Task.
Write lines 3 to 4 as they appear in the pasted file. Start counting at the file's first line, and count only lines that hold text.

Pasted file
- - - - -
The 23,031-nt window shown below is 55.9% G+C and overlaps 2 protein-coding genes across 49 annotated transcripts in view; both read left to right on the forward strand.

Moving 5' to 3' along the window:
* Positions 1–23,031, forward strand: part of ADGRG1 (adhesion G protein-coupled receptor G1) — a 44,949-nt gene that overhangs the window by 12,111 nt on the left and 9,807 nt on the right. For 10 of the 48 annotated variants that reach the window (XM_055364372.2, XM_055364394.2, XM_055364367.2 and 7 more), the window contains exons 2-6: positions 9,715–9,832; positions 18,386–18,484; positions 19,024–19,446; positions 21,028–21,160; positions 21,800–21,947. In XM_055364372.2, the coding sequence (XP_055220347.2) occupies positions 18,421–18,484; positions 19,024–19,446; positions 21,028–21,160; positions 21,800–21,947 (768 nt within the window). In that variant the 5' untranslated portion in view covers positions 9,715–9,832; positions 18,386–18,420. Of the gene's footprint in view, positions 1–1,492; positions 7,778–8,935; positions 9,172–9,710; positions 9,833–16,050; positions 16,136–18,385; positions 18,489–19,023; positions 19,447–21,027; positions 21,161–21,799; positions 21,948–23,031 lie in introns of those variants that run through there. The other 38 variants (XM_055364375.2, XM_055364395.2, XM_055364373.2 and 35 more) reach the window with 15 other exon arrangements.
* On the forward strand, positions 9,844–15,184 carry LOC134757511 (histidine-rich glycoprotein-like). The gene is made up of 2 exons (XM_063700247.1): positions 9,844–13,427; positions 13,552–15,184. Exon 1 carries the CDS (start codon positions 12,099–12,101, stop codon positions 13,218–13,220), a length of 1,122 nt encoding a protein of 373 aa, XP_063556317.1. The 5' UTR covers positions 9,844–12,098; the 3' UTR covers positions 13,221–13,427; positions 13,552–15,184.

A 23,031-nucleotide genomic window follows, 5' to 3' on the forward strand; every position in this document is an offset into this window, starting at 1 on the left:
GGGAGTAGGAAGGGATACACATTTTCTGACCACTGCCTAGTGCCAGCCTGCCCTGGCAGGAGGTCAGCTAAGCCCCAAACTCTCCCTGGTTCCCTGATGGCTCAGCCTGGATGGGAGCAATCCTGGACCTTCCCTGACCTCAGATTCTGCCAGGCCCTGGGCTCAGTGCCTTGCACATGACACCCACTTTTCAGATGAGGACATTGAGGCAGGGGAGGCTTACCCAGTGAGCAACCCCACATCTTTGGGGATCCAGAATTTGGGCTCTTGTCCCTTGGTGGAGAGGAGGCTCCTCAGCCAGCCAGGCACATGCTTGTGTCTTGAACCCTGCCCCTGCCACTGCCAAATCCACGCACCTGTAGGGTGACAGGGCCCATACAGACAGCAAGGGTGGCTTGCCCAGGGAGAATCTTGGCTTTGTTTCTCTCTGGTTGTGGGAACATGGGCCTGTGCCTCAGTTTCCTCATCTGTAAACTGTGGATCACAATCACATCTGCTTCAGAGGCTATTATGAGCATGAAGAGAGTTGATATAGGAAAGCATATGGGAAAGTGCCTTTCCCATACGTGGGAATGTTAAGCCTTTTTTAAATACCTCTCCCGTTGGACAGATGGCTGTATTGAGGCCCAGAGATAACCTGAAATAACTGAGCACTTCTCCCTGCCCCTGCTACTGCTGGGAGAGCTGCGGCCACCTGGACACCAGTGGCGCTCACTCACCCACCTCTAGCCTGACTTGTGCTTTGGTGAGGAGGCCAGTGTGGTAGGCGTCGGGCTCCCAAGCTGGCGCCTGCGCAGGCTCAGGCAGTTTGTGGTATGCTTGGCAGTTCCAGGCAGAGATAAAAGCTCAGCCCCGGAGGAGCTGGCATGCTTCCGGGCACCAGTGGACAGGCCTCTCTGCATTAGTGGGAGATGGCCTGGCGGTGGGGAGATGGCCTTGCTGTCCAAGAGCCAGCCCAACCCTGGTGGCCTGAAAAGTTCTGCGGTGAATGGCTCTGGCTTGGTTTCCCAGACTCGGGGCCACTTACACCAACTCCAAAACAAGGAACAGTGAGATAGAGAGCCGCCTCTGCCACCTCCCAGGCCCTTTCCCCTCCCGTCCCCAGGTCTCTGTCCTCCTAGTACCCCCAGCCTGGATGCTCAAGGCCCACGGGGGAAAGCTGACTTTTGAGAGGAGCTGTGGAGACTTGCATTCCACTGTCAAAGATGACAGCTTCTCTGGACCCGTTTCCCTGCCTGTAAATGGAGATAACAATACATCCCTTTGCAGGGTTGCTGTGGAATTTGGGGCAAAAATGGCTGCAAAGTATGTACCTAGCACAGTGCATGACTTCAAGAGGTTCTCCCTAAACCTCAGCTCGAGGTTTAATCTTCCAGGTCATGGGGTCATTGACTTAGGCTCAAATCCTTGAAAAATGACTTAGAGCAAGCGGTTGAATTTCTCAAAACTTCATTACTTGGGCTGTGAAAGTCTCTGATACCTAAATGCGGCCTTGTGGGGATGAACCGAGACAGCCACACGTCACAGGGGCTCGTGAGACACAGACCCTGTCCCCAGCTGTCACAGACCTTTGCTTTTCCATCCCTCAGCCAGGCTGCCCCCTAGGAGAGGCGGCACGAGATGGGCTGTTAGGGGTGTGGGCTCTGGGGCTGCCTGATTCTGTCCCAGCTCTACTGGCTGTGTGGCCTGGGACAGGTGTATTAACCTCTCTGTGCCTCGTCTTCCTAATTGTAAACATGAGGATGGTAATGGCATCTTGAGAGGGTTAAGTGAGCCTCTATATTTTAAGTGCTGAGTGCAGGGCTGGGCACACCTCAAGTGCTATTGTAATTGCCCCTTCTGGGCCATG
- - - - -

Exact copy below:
* Positions 1–23,031, forward strand: part of ADGRG1 (adhesion G protein-coupled receptor G1) — a 44,949-nt gene that overhangs the window by 12,111 nt on the left and 9,807 nt on the right. For 10 of the 48 annotated variants that reach the window (XM_055364372.2, XM_055364394.2, XM_055364367.2 and 7 more), the window contains exons 2-6: positions 9,715–9,832; positions 18,386–18,484; positions 19,024–19,446; positions 21,028–21,160; positions 21,800–21,947. In XM_055364372.2, the coding sequence (XP_055220347.2) occupies positions 18,421–18,484; positions 19,024–19,446; positions 21,028–21,160; positions 21,800–21,947 (768 nt within the window). In that variant the 5' untranslated portion in view covers positions 9,715–9,832; positions 18,386–18,420. Of the gene's footprint in view, positions 1–1,492; positions 7,778–8,935; positions 9,172–9,710; positions 9,833–16,050; positions 16,136–18,385; positions 18,489–19,023; positions 19,447–21,027; positions 21,161–21,799; positions 21,948–23,031 lie in introns of those variants that run through there. The other 38 variants (XM_055364375.2, XM_055364395.2, XM_055364373.2 and 35 more) reach the window with 15 other exon arrangements.
* On the forward strand, positions 9,844–15,184 carry LOC134757511 (histidine-rich glycoprotein-like). The gene is made up of 2 exons (XM_063700247.1): positions 9,844–13,427; positions 13,552–15,184. Exon 1 carries the CDS (start codon positions 12,099–12,101, stop codon positions 13,218–13,220), a length of 1,122 nt encoding a protein of 373 aa, XP_063556317.1. The 5' UTR covers positions 9,844–12,098; the 3' UTR covers positions 13,221–13,427; positions 13,552–15,184.